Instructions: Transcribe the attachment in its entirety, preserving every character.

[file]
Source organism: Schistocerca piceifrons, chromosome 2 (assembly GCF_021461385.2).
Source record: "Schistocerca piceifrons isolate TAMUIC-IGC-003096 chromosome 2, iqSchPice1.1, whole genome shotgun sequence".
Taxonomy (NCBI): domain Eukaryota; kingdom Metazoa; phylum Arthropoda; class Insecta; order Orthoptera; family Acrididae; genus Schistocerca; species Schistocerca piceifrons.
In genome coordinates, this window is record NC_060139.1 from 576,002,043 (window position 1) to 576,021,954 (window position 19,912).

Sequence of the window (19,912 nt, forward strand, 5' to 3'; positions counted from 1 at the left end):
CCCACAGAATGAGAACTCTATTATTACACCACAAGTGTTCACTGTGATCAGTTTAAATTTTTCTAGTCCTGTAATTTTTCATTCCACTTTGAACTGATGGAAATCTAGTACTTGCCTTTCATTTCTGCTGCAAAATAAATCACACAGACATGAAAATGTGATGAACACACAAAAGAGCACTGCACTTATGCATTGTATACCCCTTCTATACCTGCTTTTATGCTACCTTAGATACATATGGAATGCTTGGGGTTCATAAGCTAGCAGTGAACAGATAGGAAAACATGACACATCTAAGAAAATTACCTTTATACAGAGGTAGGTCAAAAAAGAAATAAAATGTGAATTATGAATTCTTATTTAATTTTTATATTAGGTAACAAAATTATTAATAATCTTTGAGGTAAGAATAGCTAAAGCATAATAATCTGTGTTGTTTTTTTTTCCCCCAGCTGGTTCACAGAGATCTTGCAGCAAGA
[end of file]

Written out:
Source organism: Schistocerca piceifrons, chromosome 2 (assembly GCF_021461385.2).
Source record: "Schistocerca piceifrons isolate TAMUIC-IGC-003096 chromosome 2, iqSchPice1.1, whole genome shotgun sequence".
Taxonomy (NCBI): domain Eukaryota; kingdom Metazoa; phylum Arthropoda; class Insecta; order Orthoptera; family Acrididae; genus Schistocerca; species Schistocerca piceifrons.
In genome coordinates, this window is record NC_060139.1 from 576,002,043 (window position 1) to 576,021,954 (window position 19,912).

Sequence of the window (19,912 nt, forward strand, 5' to 3'; positions counted from 1 at the left end):
CCCACAGAATGAGAACTCTATTATTACACCACAAGTGTTCACTGTGATCAGTTTAAATTTTTCTAGTCCTGTAATTTTTCATTCCACTTTGAACTGATGGAAATCTAGTACTTGCCTTTCATTTCTGCTGCAAAATAAATCACACAGACATGAAAATGTGATGAACACACAAAAGAGCACTGCACTTATGCATTGTATACCCCTTCTATACCTGCTTTTATGCTACCTTAGATACATATGGAATGCTTGGGGTTCATAAGCTAGCAGTGAACAGATAGGAAAACATGACACATCTAAGAAAATTACCTTTATACAGAGGTAGGTCAAAAAAGAAATAAAATGTGAATTATGAATTCTTATTTAATTTTTATATTAGGTAACAAAATTATTAATAATCTTTGAGGTAAGAATAGCTAAAGCATAATAATCTGTGTTGTTTTTTTTTCCCCCAGCTGGTTCACAGAGATCTTGCAGCAAGA